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11 kid-friendly facts about Canada

11 facts about Canada and Canadians that are sure to entertain children of all ages
  • Nov 25, 2015
  • 724 words
  • 3 minutes
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“The aquarium in my province has more sharks than the aquarium in your province.” That’s unlikely to be a taunt heard in a Canadian schoolyard, but given the appetite of youngsters for bigger and better things and besting their chums, it could be possible if they read my new book Canadian Geographic Canada for Kids: 1000 Awesome Facts.

In this tome I’ve collected the biggest and best, firsts and amazing feats of Canada and Canadians that are sure to entertain children of all ages — or start or settle a schoolyard squabble. (By the way, Ripley’s Aquarium of Canada in Toronto has the largest collection of sharks of any aquarium in the country.)

In honour of the book’s release (and in the modest hope you’ll buy a copy for a child in your life — Christmas is just around the corner), I’ve complied a list of 11 of my favourite facts from the book that relate directly to Canadian youngsters.

1. If you know a teenager or young adult these days, you’re likely very familiar with Justin Bieber. Bieber, born in Stratford, Ontario, on March 1, 1994, became the first musician with five Number One albums on the Billboard 200 chart before turning 19 years old. He achieved the feat in early 2013 with his Believe Acoustic album. His pervious Number One albums included Believe (2012), Under the Mistletoe (2011), Never Say Never: The Remixes (2011) and My World 2.0 (2010).

2. Quick: name the best-selling Canadian author of all time. Did you know it was Canada’s “King of Kid-Lit” Robert Munsch? Munsch, who lives in Guelph, Ontario, has penned more than 40 books, with total sales of more than 30 million copies.

3. Game on! Canada is the largest producer of video games in world per capita based on the number of employees according to the Entertainment Software Association of Canada. About 16,500 people work in the industry in Canada.

4. Like video games? Here’s betting your collection isn’t as big a Syd Bolton of Brantford, Ont., who is believed to have the largest known collection of video games in the country. Bolton owns more than 10,000 games, including almost every one created for both the PlayStation 2 and the original Xbox.

5. Here’s a real dedication to dolls. Ray Dyson of Edmonton owns the world’s largest collection of troll dolls, with 1,754 unique versions of the collectible creatures. Dyson owns more than 4,000 troll-related items in total.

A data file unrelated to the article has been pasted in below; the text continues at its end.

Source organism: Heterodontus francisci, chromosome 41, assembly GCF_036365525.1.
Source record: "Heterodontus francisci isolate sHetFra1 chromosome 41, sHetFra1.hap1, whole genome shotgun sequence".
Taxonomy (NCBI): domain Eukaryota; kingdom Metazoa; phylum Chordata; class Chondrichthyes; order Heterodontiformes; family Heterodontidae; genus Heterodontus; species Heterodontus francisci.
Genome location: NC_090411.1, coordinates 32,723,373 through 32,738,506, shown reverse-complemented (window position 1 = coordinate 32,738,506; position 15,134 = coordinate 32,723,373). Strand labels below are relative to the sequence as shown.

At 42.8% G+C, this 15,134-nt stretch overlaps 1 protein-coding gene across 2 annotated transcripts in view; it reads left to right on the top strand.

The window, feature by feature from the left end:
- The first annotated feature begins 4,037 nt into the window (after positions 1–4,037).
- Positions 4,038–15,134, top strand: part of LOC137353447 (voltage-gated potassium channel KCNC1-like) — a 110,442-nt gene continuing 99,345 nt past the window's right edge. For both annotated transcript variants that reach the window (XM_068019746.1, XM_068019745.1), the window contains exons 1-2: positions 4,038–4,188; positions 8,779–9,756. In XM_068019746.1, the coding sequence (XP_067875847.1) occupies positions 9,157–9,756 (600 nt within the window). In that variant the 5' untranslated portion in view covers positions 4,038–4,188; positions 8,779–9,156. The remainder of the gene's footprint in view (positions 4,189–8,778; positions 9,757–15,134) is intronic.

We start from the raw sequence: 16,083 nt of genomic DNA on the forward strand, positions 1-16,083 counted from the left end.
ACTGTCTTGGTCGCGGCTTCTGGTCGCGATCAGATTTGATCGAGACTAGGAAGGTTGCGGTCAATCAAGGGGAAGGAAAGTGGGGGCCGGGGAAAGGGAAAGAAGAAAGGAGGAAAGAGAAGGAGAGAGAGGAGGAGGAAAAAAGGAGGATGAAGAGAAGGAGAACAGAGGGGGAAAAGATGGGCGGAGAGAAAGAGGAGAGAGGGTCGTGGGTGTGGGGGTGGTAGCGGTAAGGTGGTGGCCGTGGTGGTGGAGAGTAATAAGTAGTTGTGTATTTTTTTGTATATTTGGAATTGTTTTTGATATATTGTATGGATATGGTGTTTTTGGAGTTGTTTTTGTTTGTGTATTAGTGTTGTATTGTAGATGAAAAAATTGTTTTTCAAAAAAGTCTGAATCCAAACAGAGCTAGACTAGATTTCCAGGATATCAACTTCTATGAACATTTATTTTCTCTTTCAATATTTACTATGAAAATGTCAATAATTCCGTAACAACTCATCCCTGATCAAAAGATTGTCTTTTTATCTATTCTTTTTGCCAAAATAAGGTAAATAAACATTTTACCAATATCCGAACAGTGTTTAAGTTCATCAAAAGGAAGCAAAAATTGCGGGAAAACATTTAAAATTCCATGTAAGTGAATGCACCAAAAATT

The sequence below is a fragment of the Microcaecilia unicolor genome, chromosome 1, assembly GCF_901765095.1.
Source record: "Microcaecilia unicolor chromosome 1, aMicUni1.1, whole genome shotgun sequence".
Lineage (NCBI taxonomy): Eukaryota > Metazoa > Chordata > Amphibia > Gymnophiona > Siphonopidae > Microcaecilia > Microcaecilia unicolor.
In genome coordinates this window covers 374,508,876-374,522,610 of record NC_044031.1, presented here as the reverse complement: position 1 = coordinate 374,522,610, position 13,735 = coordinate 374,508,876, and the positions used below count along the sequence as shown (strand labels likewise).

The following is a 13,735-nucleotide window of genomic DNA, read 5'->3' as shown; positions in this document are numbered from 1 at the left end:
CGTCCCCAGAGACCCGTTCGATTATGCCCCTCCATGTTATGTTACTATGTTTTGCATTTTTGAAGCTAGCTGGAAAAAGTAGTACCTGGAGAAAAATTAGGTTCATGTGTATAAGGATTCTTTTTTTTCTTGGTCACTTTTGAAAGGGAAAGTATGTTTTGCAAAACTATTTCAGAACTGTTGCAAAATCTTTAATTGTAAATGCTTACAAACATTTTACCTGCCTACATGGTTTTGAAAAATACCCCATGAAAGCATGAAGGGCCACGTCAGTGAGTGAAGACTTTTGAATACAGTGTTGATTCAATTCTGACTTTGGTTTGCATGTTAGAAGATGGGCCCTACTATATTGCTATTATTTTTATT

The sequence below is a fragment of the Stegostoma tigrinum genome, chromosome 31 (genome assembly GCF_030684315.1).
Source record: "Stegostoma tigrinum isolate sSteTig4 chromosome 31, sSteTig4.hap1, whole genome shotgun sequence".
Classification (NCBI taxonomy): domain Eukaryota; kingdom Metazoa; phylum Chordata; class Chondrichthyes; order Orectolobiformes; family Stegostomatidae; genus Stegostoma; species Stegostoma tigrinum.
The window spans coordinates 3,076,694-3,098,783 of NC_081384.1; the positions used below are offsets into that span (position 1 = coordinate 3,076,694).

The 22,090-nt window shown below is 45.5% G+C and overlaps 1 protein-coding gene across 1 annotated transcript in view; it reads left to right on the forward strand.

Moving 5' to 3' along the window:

6. Bet you’ll never guess who was the first Canadian athlete to appear on the front of an American cereal box. Figure-skater Kurt Browning graced the front of Special K in 1998.

7. Winnipeg is famous for many things, but did you know it’s considered the Slurpee Capital of the World? The crown is based on having the highest average number of Slurpee cups sold per store each year (400,000). The 7-Eleven store on Portage Avenue sell the second-most Slurpees in the country.

8. Get out the ketchup. And lots of it. McCain Foods, whose global headquarters is located in Florenceville-Bristol, New Brunswick, is the world’s largest manufacturer of French fries. Indeed, one of every three French fries eaten on Earth is a McCain fry.

9. Nunavut has Canada’s lowest median age, 24.8 years, based on 2011 data from Statistics Canada. Nearly one-third (31.5 percent) of the territory’s residents are under the age of 15.

10. Who says kids can’t do BIG things? A youth-led art project is the world’s tallest mural. A 32-storey building in Toronto’s St. James Town community, 200 Wellesley Street East to be precise, boasts a painting of a bird that stretches almost the entire height of the building. It was unveiled in September 2012.

11. How do you top finding a supernova — the most luminous type of cataclysmic explosion of a dying star — as a 10-year-old? You keep looking for more. That’s exactly what Nathan Gray of Greenwood, Nova Scotia, vowed to do after spotting potential supernova PGC 61330 in the constellation of Draco on October 30, 2013. If the International Astronomical Union confirms Gray’s discovery, he’ll become the youngest known person to locate a supernova — besting the previous record holder, his sister Kathryn, by just 33 days.


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